The character and vitality of certain animal species seems to have been considered numinous. Certain spirits were very close to the animals with which they were associated: the names of Artio the ursine goddess and Epona the equine goddess are based on Celtic words for ‘bear’ and ‘horse’ Animals were perceived at the same time similar to and very different from humans. Certain creatures were observed to have particular physical and mental qualities and characteristics, and distinctive patterns of behaviour. An animal like a stag or horse could be admired for its beauty, speed or virility. Dogs were seen to be keen-scented, good at hunting, guarding and healing themselves. Snakes were seen to be destructive, fertile and have a curious habit of seeming regenerating themselves by sloughing their skin. Birds were keen-sighted and able to fly and leave behind the confines of the earth. Beavers were seen to be skillful workers in wood. Thus admiration and acknowledgment for a beast’s essential nature led easily to reverence of those qualities and abilities which humans did not possess at all or possessed only partially.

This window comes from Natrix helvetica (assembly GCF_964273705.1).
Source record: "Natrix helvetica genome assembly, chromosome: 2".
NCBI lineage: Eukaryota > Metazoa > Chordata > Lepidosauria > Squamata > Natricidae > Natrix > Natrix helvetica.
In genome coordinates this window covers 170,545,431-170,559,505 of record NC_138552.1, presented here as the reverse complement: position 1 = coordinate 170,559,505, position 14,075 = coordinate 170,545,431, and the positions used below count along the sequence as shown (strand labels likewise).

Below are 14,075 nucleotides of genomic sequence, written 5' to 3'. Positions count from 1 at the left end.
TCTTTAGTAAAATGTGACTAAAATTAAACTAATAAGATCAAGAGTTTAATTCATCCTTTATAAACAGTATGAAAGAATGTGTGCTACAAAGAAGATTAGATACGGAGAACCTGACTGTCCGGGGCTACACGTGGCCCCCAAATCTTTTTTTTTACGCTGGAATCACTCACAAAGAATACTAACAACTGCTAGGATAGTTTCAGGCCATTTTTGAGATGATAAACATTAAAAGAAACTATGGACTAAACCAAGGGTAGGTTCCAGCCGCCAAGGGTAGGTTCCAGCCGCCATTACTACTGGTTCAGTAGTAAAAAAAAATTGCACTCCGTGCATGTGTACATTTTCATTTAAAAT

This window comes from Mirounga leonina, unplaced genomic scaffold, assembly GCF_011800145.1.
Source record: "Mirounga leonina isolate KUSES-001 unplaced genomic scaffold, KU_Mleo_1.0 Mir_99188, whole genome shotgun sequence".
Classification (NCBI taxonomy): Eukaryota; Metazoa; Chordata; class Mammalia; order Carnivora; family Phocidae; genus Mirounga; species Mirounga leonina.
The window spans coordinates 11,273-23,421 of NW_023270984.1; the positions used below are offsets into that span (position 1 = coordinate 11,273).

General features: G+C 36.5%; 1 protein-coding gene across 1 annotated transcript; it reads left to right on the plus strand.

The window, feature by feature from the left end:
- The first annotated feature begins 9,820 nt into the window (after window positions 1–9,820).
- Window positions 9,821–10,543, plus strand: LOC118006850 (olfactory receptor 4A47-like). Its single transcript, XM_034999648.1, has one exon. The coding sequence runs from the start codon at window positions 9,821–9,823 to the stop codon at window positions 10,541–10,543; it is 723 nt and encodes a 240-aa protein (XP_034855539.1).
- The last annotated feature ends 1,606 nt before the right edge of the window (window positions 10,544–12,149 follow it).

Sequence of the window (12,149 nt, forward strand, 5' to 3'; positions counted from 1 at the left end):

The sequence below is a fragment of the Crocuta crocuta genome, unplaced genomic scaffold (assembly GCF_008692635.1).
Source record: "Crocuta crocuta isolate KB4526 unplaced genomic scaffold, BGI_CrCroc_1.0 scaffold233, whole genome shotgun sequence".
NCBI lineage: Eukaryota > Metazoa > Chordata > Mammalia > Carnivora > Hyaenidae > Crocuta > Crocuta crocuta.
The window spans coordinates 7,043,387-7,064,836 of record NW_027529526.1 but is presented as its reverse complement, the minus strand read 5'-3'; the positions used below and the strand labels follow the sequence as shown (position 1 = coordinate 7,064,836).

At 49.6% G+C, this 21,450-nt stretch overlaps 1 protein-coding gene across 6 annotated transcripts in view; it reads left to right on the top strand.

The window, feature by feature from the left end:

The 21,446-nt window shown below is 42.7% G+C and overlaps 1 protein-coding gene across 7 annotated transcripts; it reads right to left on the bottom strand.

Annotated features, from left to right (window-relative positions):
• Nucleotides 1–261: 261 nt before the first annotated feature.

Tree worship

:"See Celtic tree worship"The Celts believed that trees had spirits and worshipped certain trees. Often it was considered that fairy-like animistic beings lived in them. The three most sacred trees to the Celts were the oak, the ash and the thorn.

Sanctity of hunting

Hunting deities whose role acknowledges the economic importance of animals and the ritual of the hunt highlight a different relationship to nature. The animal elements in half-human, antlered deities suggest that the forest and its denizens possessed a numinous quality as well as an economic value. For this reason they were deified as gods. Some scholars explain shape-shifting and magical motifs in terms of Celtic beliefs about rebirth and the afterlife, but it is more likely that such deities had a regenerative function. Attributes like fruit and grain imply fecundity, while animals such as snake and deer (who shed their skins and antlers) suggest cycles of growth.

Hunter-gods were venerated in Celtic Europe and they often seem to have had an ambivalent role as protector both of the hunter and the prey, not unlike the functions of Diana and Artemis in classical mythology. From Gaul, the armed deer-hunter depicted on an image from the temple of Le Donon in the Vosges lays his hands in benediction on the antlers of his stag companion. The hunter-god from Le Touget in Gers carries a hare tenderly in his arms. Arduinna, the eponymous boar-goddess of the Ardennes, rides her ferocious quarry, knife in hand, whilst the boar-god of Euffigneix in the Haute-Marne is portrayed with the motif of a boar with bristles erect, striding along his torso, which implies conflation between the human animal perception of divinity. Arawn of Welsh mythology may represent the remnants of a similar hunter-god of the forests of Dyfed.